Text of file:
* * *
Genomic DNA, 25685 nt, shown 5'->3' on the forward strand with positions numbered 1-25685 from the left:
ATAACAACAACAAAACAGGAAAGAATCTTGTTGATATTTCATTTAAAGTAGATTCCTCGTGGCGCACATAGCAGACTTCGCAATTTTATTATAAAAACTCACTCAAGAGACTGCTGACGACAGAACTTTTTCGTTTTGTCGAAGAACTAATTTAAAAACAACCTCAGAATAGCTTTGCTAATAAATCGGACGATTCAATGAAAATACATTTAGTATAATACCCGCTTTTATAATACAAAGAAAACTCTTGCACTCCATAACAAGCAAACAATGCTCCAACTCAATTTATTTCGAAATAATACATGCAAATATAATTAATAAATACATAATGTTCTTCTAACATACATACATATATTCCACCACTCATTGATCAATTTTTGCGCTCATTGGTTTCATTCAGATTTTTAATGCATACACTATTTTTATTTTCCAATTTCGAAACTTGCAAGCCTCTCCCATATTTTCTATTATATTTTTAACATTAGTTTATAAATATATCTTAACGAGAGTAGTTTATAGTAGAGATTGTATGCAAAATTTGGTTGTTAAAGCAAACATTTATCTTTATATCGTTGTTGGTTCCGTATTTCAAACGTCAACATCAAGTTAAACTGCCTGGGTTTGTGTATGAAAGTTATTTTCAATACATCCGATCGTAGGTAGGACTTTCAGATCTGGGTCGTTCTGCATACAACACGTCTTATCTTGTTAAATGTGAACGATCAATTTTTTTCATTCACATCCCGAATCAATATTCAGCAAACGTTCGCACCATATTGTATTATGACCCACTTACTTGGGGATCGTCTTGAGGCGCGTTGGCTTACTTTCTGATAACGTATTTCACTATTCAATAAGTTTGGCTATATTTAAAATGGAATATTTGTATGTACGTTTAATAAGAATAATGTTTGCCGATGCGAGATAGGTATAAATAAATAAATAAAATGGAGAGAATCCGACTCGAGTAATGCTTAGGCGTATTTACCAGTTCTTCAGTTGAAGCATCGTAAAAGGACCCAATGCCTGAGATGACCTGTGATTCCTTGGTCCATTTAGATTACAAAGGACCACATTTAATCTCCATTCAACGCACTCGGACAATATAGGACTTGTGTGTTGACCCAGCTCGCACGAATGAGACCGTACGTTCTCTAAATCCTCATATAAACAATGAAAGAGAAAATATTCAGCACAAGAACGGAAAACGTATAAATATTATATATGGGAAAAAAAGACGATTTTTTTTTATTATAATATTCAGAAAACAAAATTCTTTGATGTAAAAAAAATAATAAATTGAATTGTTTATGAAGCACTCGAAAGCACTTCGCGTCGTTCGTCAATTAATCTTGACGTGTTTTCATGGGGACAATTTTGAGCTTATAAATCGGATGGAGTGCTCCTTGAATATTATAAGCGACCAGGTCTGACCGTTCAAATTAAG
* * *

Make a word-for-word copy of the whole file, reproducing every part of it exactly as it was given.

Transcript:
Genomic DNA, 25685 nt, shown 5'->3' on the forward strand with positions numbered 1-25685 from the left:
ATAACAACAACAAAACAGGAAAGAATCTTGTTGATATTTCATTTAAAGTAGATTCCTCGTGGCGCACATAGCAGACTTCGCAATTTTATTATAAAAACTCACTCAAGAGACTGCTGACGACAGAACTTTTTCGTTTTGTCGAAGAACTAATTTAAAAACAACCTCAGAATAGCTTTGCTAATAAATCGGACGATTCAATGAAAATACATTTAGTATAATACCCGCTTTTATAATACAAAGAAAACTCTTGCACTCCATAACAAGCAAACAATGCTCCAACTCAATTTATTTCGAAATAATACATGCAAATATAATTAATAAATACATAATGTTCTTCTAACATACATACATATATTCCACCACTCATTGATCAATTTTTGCGCTCATTGGTTTCATTCAGATTTTTAATGCATACACTATTTTTATTTTCCAATTTCGAAACTTGCAAGCCTCTCCCATATTTTCTATTATATTTTTAACATTAGTTTATAAATATATCTTAACGAGAGTAGTTTATAGTAGAGATTGTATGCAAAATTTGGTTGTTAAAGCAAACATTTATCTTTATATCGTTGTTGGTTCCGTATTTCAAACGTCAACATCAAGTTAAACTGCCTGGGTTTGTGTATGAAAGTTATTTTCAATACATCCGATCGTAGGTAGGACTTTCAGATCTGGGTCGTTCTGCATACAACACGTCTTATCTTGTTAAATGTGAACGATCAATTTTTTTCATTCACATCCCGAATCAATATTCAGCAAACGTTCGCACCATATTGTATTATGACCCACTTACTTGGGGATCGTCTTGAGGCGCGTTGGCTTACTTTCTGATAACGTATTTCACTATTCAATAAGTTTGGCTATATTTAAAATGGAATATTTGTATGTACGTTTAATAAGAATAATGTTTGCCGATGCGAGATAGGTATAAATAAATAAATAAAATGGAGAGAATCCGACTCGAGTAATGCTTAGGCGTATTTACCAGTTCTTCAGTTGAAGCATCGTAAAAGGACCCAATGCCTGAGATGACCTGTGATTCCTTGGTCCATTTAGATTACAAAGGACCACATTTAATCTCCATTCAACGCACTCGGACAATATAGGACTTGTGTGTTGACCCAGCTCGCACGAATGAGACCGTACGTTCTCTAAATCCTCATATAAACAATGAAAGAGAAAATATTCAGCACAAGAACGGAAAACGTATAAATATTATATATGGGAAAAAAAGACGATTTTTTTTTATTATAATATTCAGAAAACAAAATTCTTTGATGTAAAAAAAATAATAAATTGAATTGTTTATGAAGCACTCGAAAGCACTTCGCGTCGTTCGTCAATTAATCTTGACGTGTTTTCATGGGGACAATTTTGAGCTTATAAATCGGATGGAGTGCTCCTTGAATATTATAAGCGACCAGGTCTGACCGTTCAAATTAAG